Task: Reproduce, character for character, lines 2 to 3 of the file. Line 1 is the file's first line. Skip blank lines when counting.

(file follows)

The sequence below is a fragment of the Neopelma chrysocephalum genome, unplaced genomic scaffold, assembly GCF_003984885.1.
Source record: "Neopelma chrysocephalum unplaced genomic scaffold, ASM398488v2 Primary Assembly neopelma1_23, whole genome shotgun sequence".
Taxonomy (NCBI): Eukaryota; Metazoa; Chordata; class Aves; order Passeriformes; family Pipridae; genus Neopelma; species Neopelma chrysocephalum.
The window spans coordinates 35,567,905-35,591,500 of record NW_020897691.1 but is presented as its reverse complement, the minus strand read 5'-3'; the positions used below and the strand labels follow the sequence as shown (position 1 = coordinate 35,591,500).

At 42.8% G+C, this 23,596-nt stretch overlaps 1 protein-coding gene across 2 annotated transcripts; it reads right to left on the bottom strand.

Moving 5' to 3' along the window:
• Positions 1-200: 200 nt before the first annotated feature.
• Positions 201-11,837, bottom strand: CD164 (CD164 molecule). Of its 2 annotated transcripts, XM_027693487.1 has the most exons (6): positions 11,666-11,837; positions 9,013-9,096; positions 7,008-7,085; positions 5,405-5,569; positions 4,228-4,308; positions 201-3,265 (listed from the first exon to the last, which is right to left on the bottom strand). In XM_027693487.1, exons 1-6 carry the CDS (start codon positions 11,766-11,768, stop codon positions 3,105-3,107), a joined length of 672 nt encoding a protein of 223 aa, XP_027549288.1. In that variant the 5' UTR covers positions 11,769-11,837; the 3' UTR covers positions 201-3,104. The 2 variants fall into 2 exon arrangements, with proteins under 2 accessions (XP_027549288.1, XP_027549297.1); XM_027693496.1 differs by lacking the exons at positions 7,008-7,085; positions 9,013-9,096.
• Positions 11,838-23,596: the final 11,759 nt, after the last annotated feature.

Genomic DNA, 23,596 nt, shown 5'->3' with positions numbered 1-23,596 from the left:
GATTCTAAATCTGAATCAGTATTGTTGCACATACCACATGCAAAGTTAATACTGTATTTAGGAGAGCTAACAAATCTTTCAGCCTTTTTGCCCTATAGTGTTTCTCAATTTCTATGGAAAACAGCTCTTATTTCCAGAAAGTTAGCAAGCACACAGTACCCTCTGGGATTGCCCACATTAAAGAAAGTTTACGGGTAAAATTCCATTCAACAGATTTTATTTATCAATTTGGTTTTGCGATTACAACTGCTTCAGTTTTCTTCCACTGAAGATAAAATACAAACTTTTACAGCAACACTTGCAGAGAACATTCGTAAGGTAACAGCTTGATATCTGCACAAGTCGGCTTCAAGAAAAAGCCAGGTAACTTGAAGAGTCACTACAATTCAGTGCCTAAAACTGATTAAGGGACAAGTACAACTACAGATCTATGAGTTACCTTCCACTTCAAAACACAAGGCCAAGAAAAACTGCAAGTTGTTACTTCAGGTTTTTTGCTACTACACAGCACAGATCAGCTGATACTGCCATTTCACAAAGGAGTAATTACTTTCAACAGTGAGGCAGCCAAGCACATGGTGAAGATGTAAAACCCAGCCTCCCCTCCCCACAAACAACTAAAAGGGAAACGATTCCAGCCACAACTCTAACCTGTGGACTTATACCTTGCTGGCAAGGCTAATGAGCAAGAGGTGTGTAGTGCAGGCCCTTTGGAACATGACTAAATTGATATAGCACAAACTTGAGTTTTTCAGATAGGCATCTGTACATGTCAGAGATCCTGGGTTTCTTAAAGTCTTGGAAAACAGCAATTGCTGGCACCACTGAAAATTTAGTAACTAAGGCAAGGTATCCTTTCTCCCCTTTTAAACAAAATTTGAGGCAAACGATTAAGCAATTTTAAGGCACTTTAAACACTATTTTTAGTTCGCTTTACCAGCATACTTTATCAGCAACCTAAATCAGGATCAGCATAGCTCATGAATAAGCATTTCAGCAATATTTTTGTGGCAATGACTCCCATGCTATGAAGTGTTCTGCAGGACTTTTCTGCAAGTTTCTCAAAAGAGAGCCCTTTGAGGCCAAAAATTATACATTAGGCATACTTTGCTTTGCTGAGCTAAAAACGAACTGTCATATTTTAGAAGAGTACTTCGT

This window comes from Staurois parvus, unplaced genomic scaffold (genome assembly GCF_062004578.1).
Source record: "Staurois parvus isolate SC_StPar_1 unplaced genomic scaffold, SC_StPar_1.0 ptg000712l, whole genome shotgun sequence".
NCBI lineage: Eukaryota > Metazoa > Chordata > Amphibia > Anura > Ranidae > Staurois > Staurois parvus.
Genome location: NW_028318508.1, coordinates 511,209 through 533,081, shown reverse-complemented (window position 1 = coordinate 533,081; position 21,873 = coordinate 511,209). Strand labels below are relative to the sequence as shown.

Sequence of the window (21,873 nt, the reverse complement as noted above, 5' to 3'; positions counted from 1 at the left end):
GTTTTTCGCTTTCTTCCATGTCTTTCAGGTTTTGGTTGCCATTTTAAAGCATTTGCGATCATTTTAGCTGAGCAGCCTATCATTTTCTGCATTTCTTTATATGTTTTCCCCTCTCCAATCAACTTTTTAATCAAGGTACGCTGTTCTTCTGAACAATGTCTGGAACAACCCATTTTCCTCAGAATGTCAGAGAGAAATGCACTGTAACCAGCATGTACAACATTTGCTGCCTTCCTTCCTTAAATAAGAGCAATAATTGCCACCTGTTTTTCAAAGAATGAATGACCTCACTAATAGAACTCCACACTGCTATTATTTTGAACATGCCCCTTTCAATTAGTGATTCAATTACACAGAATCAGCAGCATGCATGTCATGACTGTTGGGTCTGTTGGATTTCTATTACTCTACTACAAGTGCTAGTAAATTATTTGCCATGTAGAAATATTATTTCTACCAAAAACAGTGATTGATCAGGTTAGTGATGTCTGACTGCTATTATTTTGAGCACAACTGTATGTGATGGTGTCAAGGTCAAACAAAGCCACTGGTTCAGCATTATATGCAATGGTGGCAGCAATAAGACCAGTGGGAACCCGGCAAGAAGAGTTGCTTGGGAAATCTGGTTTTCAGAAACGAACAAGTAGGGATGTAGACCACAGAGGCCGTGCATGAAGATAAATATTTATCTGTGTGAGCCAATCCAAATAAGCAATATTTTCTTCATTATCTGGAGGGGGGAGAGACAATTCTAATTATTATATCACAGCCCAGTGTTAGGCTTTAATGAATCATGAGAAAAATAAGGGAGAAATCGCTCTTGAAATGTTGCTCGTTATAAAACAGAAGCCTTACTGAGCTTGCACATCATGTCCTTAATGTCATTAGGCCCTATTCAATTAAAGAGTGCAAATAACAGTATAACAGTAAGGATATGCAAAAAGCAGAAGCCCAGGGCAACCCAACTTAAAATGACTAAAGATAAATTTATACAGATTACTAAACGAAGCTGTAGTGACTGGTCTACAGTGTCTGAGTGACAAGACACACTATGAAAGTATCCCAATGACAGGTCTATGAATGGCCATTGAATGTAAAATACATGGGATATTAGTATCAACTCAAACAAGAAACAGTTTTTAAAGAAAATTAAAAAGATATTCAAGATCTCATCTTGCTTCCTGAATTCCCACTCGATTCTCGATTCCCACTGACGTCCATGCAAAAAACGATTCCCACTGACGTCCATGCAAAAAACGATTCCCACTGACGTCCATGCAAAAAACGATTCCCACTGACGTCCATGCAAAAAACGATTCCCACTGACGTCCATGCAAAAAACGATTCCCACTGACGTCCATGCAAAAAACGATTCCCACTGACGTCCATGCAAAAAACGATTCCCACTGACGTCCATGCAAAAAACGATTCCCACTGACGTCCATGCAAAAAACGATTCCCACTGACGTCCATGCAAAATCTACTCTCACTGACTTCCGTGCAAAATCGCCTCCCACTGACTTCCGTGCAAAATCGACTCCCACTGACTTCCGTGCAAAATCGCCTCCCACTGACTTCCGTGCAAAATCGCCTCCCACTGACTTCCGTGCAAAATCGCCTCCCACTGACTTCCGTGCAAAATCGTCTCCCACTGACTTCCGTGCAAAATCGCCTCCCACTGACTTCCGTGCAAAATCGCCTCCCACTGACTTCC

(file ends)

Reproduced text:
Source record: "Neopelma chrysocephalum unplaced genomic scaffold, ASM398488v2 Primary Assembly neopelma1_23, whole genome shotgun sequence".
Taxonomy (NCBI): Eukaryota; Metazoa; Chordata; class Aves; order Passeriformes; family Pipridae; genus Neopelma; species Neopelma chrysocephalum.